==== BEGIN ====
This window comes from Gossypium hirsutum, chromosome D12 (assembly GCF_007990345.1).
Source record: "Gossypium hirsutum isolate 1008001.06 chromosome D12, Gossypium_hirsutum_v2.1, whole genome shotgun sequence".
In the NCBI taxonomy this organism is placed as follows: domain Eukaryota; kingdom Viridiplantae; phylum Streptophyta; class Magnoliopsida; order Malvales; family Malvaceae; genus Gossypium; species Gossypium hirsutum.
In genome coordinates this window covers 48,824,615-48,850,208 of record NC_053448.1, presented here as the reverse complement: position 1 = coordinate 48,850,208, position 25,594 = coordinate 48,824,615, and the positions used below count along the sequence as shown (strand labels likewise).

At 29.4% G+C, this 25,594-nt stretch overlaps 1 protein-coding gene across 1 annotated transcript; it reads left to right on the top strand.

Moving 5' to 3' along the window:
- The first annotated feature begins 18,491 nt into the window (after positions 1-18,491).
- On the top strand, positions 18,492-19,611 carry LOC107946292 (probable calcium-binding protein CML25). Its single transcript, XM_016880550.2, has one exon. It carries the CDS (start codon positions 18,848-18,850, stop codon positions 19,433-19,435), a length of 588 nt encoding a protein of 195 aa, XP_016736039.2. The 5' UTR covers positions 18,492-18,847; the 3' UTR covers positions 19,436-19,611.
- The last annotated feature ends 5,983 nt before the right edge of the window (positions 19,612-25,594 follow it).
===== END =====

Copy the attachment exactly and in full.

This window comes from Gossypium hirsutum, chromosome D12 (assembly GCF_007990345.1).
Source record: "Gossypium hirsutum isolate 1008001.06 chromosome D12, Gossypium_hirsutum_v2.1, whole genome shotgun sequence".
In the NCBI taxonomy this organism is placed as follows: domain Eukaryota; kingdom Viridiplantae; phylum Streptophyta; class Magnoliopsida; order Malvales; family Malvaceae; genus Gossypium; species Gossypium hirsutum.
In genome coordinates this window covers 48,824,615-48,850,208 of record NC_053448.1, presented here as the reverse complement: position 1 = coordinate 48,850,208, position 25,594 = coordinate 48,824,615, and the positions used below count along the sequence as shown (strand labels likewise).

At 29.4% G+C, this 25,594-nt stretch overlaps 1 protein-coding gene across 1 annotated transcript; it reads left to right on the top strand.

Moving 5' to 3' along the window:
- The first annotated feature begins 18,491 nt into the window (after positions 1-18,491).
- On the top strand, positions 18,492-19,611 carry LOC107946292 (probable calcium-binding protein CML25). Its single transcript, XM_016880550.2, has one exon. It carries the CDS (start codon positions 18,848-18,850, stop codon positions 19,433-19,435), a length of 588 nt encoding a protein of 195 aa, XP_016736039.2. The 5' UTR covers positions 18,492-18,847; the 3' UTR covers positions 19,436-19,611.
- The last annotated feature ends 5,983 nt before the right edge of the window (positions 19,612-25,594 follow it).